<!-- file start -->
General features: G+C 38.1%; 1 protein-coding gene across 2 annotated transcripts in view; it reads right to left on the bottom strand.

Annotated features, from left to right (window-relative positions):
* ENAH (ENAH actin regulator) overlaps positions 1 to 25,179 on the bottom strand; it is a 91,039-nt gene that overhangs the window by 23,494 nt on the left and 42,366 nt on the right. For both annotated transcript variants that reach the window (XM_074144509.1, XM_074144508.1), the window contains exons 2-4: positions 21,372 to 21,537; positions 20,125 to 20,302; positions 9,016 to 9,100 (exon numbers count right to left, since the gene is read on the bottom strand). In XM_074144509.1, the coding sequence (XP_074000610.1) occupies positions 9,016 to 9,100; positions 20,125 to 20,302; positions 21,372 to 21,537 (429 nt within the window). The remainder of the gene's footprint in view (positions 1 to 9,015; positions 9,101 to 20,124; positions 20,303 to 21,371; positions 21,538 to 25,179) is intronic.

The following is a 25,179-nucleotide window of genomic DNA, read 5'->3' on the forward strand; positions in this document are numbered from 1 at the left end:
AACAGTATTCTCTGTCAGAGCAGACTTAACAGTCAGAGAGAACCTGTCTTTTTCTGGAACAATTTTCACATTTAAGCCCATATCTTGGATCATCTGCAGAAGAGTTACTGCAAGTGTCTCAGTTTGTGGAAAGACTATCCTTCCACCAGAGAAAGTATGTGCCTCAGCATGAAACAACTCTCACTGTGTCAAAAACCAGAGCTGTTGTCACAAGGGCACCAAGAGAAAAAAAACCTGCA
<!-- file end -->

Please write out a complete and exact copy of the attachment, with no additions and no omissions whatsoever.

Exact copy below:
General features: G+C 38.1%; 1 protein-coding gene across 2 annotated transcripts in view; it reads right to left on the bottom strand.

Annotated features, from left to right (window-relative positions):
* ENAH (ENAH actin regulator) overlaps positions 1 to 25,179 on the bottom strand; it is a 91,039-nt gene that overhangs the window by 23,494 nt on the left and 42,366 nt on the right. For both annotated transcript variants that reach the window (XM_074144509.1, XM_074144508.1), the window contains exons 2-4: positions 21,372 to 21,537; positions 20,125 to 20,302; positions 9,016 to 9,100 (exon numbers count right to left, since the gene is read on the bottom strand). In XM_074144509.1, the coding sequence (XP_074000610.1) occupies positions 9,016 to 9,100; positions 20,125 to 20,302; positions 21,372 to 21,537 (429 nt within the window). The remainder of the gene's footprint in view (positions 1 to 9,015; positions 9,101 to 20,124; positions 20,303 to 21,371; positions 21,538 to 25,179) is intronic.

The following is a 25,179-nucleotide window of genomic DNA, read 5'->3' on the forward strand; positions in this document are numbered from 1 at the left end:
AACAGTATTCTCTGTCAGAGCAGACTTAACAGTCAGAGAGAACCTGTCTTTTTCTGGAACAATTTTCACATTTAAGCCCATATCTTGGATCATCTGCAGAAGAGTTACTGCAAGTGTCTCAGTTTGTGGAAAGACTATCCTTCCACCAGAGAAAGTATGTGCCTCAGCATGAAACAACTCTCACTGTGTCAAAAACCAGAGCTGTTGTCACAAGGGCACCAAGAGAAAAAAAACCTGCA